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Noonan’s Notes Blog is written by a team of Hodgson Russ tax attorneys led by the blog’s namesake, Tim Noonan. Noonan’s Notes Blog regularly provides analysis of and commentary on developments in the world of New York and multistate tax law. Noonan's Notes Blog is a winner of CreditDonkey's Best Tax Blogs Award 2017.


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A Two Percent Property Tax Cap But No Pied-A-Terre Tax in New York: Gov. Andrew Cuomo's Recently Released Fiscal Year 2020 Budget

By on Cuomo announced that New York lawmakers passed the $175.5 billion FY 2020 Budget (the “Final Bill”) on April 1, 2019.  There’s a lengthy list of spending packages in the budget as described here but I’m circling back to two real property tax issues. Although Gov. Cuomo floated the idea of a pied-a terre tax on large mansions which I wrote about here, and an increased real estate transfer tax on conveyances where the consideration “for the entire conveyance” is $5 million or more, which my colleagues wrote about here, neither of these items made the final cut. Instead, the budget features: a permanent property tax increase cap of 2% and a “mansion tax,” a variation of the proposed pied-a terre tax. The State Assembly and State Senate on March 31 approved the budget’s revenue bill (S. 1509-C/A. 2009-C) soon after legislative leaders and Gov. Andrew Cuomo reached an eleventh-hour agreement on the state budget, one day before the start of the fiscal year.

Permanent Property Tax Cap of 2%

The budget’s revenue bill includes a permanent cap of 2%  on property tax increases, an issue championed especially down state by Cuomo to mitigate the effects of the $10,000 cap on the state and local tax deduction under the federal Tax Cuts and Jobs Act. The Governor had pledged not to sign a budget without a permanent property tax cap. “The permanent property tax cap, because that is directly related to SALT and the instability of New York citizens, and taxpayers and homeowners that was a top priority, still is a top priority,” Cuomo said in his remarks regarding the budget March 29. The Senate had endorsed the Governor’s proposal for a permanent property tax cap in its fiscal 2020 plan, but until that final vote, the Assembly had stopped short of agreeing with a permanent cap.

No Pied-à-Terre Tax

As originally proposed, Senate Bill S.44, would have created a sliding scale pied-a-terre tax surcharge: For properties valued between $5 million and $6 million, a 0.5% surcharge would be added on the value over $5 million. Fees and a higher surcharge would apply to homes that sold for more than $6 million, topping out at a $370,000 fee and a 4% surcharge for homes valued at more than $25 million. Stressing that this is an additional tax, the bill  excluded vacant land, but covered real property that has a market value of $5 million dollars or higher and [that] is not the primary residence of the owner or owners of such property, or not the primary residence of the parent or child of such owner or owners.  However, the pied-a-terre tax proposal is dead.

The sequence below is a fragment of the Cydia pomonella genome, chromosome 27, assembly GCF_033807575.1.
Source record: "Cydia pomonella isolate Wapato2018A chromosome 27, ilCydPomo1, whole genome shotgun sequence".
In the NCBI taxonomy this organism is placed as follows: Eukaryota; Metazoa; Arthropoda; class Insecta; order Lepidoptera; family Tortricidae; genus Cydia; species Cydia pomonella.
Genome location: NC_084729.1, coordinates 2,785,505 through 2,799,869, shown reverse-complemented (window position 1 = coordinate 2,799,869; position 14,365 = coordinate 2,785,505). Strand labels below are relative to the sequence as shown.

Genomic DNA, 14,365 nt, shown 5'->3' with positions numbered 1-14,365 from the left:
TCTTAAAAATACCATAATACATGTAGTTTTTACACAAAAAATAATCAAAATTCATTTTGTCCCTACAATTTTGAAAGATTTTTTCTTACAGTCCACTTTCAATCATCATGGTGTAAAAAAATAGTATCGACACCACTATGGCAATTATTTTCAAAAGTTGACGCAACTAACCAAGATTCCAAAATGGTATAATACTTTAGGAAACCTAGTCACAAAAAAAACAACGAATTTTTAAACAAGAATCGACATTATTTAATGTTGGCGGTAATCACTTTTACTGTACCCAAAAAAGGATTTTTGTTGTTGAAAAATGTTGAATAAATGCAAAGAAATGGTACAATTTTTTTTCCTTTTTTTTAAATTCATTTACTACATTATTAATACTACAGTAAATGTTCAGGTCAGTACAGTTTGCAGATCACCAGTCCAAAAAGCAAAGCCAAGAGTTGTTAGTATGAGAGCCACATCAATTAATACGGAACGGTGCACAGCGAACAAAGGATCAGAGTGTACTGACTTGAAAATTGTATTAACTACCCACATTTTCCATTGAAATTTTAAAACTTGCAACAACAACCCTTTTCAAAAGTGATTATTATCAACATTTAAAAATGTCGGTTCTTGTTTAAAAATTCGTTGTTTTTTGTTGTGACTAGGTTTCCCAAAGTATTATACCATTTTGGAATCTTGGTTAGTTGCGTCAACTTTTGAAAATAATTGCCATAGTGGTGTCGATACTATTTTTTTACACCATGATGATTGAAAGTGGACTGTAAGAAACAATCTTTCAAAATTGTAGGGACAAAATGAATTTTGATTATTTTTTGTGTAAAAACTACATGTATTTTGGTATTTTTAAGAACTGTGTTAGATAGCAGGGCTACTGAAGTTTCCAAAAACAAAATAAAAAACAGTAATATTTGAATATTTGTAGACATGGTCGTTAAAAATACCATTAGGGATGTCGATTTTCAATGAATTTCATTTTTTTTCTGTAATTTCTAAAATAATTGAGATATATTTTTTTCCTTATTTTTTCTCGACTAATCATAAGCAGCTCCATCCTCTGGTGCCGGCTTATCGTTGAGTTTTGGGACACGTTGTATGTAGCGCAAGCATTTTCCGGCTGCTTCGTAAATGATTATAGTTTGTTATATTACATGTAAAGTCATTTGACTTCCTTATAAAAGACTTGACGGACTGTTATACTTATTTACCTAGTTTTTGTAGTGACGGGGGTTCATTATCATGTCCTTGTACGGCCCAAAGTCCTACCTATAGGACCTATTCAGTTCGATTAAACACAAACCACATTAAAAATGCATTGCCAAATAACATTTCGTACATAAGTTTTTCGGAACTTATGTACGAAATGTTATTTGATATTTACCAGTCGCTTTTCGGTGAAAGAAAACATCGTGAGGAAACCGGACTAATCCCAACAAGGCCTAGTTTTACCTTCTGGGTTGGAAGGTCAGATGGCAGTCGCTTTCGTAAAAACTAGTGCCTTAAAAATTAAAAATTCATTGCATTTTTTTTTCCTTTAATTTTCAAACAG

In its place is a progressive “mansion tax” on luxury real estate that is usually paid by the purchaser. The new rates go into effect on July 1, 2019. The mansion tax establishes a new scale of graduated levies. The Final Bill imposes additional real property transfer taxes, at $1.50 per $500 of sales price, applicable to residential properties valued at more than $3 million and non-residential properties valued at more than $2 million in New York City.  The budget also imposes an additional supplemental real property transfer tax on residential properties in New York City valued at over $2 million, which tops out at 2.9% for properties sold for more than $25 million.  While Robert Mujica, Gov. Cuomo’s budget director, recently floated with WMAC radio the idea of a pied-à-terre tax to pay for the Big Apple’s public transportation system, apparently “This structure promotes tax administration efficiency, raising $365 million from high-end property transfers that will be deposited into the MTA's Central Business District tolling capital lockbox and will be used to support up to $5 billion in financing for MTA projects,” according to Cuomo’s remarks in his budget press release.  

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